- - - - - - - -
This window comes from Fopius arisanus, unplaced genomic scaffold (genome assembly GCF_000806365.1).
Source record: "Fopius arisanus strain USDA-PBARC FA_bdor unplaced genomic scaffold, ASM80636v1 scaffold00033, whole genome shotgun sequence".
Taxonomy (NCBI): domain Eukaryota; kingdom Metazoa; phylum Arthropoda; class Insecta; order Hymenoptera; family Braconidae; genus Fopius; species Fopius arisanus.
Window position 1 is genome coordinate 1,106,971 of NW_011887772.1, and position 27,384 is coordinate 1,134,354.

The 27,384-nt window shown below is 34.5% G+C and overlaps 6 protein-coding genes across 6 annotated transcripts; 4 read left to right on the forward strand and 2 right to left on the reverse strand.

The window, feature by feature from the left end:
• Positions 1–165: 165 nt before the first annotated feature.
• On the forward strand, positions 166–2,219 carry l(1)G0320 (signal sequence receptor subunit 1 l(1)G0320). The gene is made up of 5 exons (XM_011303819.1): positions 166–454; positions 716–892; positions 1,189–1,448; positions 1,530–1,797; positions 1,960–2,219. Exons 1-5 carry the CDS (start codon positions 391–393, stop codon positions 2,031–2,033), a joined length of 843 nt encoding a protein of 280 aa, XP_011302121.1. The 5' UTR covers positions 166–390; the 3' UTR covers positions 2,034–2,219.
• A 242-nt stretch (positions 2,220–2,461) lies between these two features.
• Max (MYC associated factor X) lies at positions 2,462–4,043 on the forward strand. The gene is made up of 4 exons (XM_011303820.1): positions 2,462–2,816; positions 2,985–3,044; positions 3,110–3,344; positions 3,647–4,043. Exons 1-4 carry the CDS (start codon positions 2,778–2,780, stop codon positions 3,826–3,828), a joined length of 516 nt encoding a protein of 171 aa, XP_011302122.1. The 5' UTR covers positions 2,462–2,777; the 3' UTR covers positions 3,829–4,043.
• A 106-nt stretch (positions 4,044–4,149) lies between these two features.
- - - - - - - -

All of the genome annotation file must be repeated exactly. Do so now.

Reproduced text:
This window comes from Fopius arisanus, unplaced genomic scaffold (genome assembly GCF_000806365.1).
Source record: "Fopius arisanus strain USDA-PBARC FA_bdor unplaced genomic scaffold, ASM80636v1 scaffold00033, whole genome shotgun sequence".
Taxonomy (NCBI): domain Eukaryota; kingdom Metazoa; phylum Arthropoda; class Insecta; order Hymenoptera; family Braconidae; genus Fopius; species Fopius arisanus.
Window position 1 is genome coordinate 1,106,971 of NW_011887772.1, and position 27,384 is coordinate 1,134,354.

The 27,384-nt window shown below is 34.5% G+C and overlaps 6 protein-coding genes across 6 annotated transcripts; 4 read left to right on the forward strand and 2 right to left on the reverse strand.

The window, feature by feature from the left end:
• Positions 1–165: 165 nt before the first annotated feature.
• On the forward strand, positions 166–2,219 carry l(1)G0320 (signal sequence receptor subunit 1 l(1)G0320). The gene is made up of 5 exons (XM_011303819.1): positions 166–454; positions 716–892; positions 1,189–1,448; positions 1,530–1,797; positions 1,960–2,219. Exons 1-5 carry the CDS (start codon positions 391–393, stop codon positions 2,031–2,033), a joined length of 843 nt encoding a protein of 280 aa, XP_011302121.1. The 5' UTR covers positions 166–390; the 3' UTR covers positions 2,034–2,219.
• A 242-nt stretch (positions 2,220–2,461) lies between these two features.
• Max (MYC associated factor X) lies at positions 2,462–4,043 on the forward strand. The gene is made up of 4 exons (XM_011303820.1): positions 2,462–2,816; positions 2,985–3,044; positions 3,110–3,344; positions 3,647–4,043. Exons 1-4 carry the CDS (start codon positions 2,778–2,780, stop codon positions 3,826–3,828), a joined length of 516 nt encoding a protein of 171 aa, XP_011302122.1. The 5' UTR covers positions 2,462–2,777; the 3' UTR covers positions 3,829–4,043.
• A 106-nt stretch (positions 4,044–4,149) lies between these two features.